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Snowfall this week:
Soil temps are pretty chilly right now.
Its chilly but this was 1 year ago:
Certainly plant hybrids that are more cold tolerant first. Be aware though that “imbibitional chilling” is a physical phenomenon that can override genetics. Imbibitional water uptake occurs within the first 48 hours after a seed is planted. Once planted, corn seeds need a two-day (48-hour) window when the soil temperature at planting depth does not drop much below 50°F. When soil temperatures drop much lower than 50°F within that two-day time frame, chilling injury may affect seed germination and subsequent seedling growth (Figure 1). During the osmotic phase of water uptake, which starts about 48 hours after the initial imbibitional phase of water uptake ends, the risk of chilling injury approaches zero. Thereafter, temperatures below 50°F can slow germination and delay seedling emergence. This can result in a longer exposure to soil-borne pathogens, particularly in soggy wet soils. If you expect the latter, use fungicide seed treatment for at least your earliest planted corn fields.
When corn seeds imbibe (take up) water, cell membranes stretch and cells expand. When a damaged cell membrane rehydrates, it may not return to its normal shape and size. This can create a "leaky" cell. Water is at its densest at about 39°F so when cold water is imbibed, it may result in additional membrane damage. These ruptured membranes may occur in the cell walls and in the mitochondria. In the plant this action may disrupt the embryo/endosperm enzymatic conversion to energy, but mostly results in leakage of cell solutes and sugars. This, in turn, is likely to reduce growth rate and interfere with growth of the emerging seedling.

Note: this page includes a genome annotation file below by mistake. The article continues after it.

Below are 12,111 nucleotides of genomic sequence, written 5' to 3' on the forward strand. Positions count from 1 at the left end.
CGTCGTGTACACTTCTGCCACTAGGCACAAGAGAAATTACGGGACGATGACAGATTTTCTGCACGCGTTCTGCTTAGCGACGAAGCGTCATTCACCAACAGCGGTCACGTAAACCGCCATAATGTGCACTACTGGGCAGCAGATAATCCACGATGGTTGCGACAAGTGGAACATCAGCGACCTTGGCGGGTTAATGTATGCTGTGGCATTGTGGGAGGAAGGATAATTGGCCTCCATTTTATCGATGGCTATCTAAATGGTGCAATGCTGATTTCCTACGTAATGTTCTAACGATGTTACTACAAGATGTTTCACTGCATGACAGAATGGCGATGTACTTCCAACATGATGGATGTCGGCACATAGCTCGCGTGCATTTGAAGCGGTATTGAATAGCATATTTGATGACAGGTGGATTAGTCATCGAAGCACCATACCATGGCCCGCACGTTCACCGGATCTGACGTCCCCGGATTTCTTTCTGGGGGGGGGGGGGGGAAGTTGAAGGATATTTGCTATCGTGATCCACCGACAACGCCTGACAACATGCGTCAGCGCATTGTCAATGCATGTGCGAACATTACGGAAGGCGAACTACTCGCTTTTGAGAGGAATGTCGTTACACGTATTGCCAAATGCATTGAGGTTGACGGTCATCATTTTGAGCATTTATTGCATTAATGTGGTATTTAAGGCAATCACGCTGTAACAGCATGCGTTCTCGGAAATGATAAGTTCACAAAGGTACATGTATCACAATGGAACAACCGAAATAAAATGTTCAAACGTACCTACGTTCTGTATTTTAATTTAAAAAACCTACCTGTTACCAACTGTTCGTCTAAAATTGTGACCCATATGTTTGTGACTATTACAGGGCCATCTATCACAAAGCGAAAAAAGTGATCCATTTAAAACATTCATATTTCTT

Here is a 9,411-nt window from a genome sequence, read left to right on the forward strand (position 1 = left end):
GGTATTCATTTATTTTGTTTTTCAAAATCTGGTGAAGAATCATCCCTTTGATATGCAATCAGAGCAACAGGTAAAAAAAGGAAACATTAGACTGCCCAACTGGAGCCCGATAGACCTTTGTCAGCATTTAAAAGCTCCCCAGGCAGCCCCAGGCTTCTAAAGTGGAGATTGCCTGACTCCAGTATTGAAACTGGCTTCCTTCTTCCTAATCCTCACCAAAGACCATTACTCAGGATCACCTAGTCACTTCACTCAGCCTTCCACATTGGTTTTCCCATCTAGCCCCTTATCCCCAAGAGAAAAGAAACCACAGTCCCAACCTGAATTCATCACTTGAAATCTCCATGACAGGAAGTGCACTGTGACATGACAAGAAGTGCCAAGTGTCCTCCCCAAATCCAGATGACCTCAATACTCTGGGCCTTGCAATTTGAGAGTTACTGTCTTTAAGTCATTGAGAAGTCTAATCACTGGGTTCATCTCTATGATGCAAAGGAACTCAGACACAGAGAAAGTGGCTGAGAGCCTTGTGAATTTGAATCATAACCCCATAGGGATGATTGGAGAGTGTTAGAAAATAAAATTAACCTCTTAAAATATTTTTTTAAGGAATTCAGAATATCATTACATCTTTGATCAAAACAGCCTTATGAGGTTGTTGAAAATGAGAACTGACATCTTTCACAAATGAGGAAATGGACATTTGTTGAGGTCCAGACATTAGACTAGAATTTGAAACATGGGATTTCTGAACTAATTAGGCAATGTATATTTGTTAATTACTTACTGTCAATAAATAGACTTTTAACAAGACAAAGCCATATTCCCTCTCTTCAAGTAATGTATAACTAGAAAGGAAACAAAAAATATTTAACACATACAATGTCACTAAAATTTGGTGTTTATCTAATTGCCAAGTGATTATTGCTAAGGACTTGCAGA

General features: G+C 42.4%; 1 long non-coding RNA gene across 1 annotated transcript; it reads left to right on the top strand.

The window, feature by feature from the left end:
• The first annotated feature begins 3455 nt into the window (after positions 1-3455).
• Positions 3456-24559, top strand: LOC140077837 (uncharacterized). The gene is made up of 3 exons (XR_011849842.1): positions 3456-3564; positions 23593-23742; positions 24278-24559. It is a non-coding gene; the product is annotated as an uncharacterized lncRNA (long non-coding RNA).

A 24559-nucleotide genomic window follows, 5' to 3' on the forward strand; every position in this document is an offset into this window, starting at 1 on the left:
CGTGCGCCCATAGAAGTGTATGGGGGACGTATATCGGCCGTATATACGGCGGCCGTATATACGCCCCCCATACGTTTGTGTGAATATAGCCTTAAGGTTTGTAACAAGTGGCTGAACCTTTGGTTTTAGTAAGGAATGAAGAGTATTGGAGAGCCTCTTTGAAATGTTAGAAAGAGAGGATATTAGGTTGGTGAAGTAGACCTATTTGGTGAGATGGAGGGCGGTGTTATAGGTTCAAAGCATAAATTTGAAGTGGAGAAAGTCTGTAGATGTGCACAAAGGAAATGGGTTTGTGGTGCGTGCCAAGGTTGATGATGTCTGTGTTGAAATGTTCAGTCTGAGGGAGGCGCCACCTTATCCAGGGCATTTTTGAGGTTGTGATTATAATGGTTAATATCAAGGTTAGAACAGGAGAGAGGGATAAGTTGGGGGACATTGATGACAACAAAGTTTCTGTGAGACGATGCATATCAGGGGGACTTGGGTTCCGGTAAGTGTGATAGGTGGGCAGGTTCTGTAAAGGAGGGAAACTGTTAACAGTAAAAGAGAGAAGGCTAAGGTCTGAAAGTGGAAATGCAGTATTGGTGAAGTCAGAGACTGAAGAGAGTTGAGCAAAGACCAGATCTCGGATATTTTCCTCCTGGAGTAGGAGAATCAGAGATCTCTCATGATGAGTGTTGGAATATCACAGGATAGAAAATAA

See article at this link for the discussion.
Concerning cool soils and corn planting dates, for best results, begin planting a more cold-tolerant corn hybrid when soil temperatures are in the high 40s and the short-term forecast calls for warm days that will continue pushing soil temperatures higher. If soil temperatures are in the high 40s and the weather forecast calls for cold wet conditions within the next 48 hours, soil temperatures will likely drop and planting should be delayed until temperatures warm.
Sometimes, a given year’s optimum planting date may actually be in May! Planting early is not always the best!
For more information on Soybean Planting Considerations, please see this 2017 CropWatch article.
Soybean germination consists first of a very fast uptake of water (imbibitional phase) followed by a much slower uptake of water (osmotic phase). Chilling during the first phase can cause severe problems because the imbibed water is needed to rehydrate the cotyledons and embryo to the point that cell membranes become functional. Cold temperatures interfere with proper hydration of those membranes.
During the second phase of germination, the fully functional membranes (after imbibitional hydration) create an osmotic situation in which water diffuses into the living cells. Osmotic water uptake is slow with cold temperatures. Chilling during this phase causes little direct injury to the germinating seedling. Cold temperatures will, however, slow emergence.
In conclusion, check the weather forecast, soil temperature, and hybrid/variety cold tolerance before planting. The first 24- and 48-hour periods are critical for soybean and corn, respectively, if soil temperatures dip much below 50°F. Monitor your fields based on planting date throughout the year to determine any affects on plant stand and yield.
Lows days 3-7 below:
Highs for days 3-7:
great post on the chilling affect on seed and weather in general MM.....2 out of the last 3 years I have suffered big losses because of this problem and was forced to replant many acres. Of Course certain soil types can either compound the problem or bail you out depending.....some soils just plain warm up faster and retain water less....luck of the draw upon where you farm. We now have inches of snow and 3 nites of below 32 predicted
Obviously, you won't be planting for at least a week but next week, conditions should improve.
Hopefully, it won't start getting too wet. We need to replenish deeper soil moisture but it would be nice for the rains to wait until after planting...........yea, wishful thinking (-: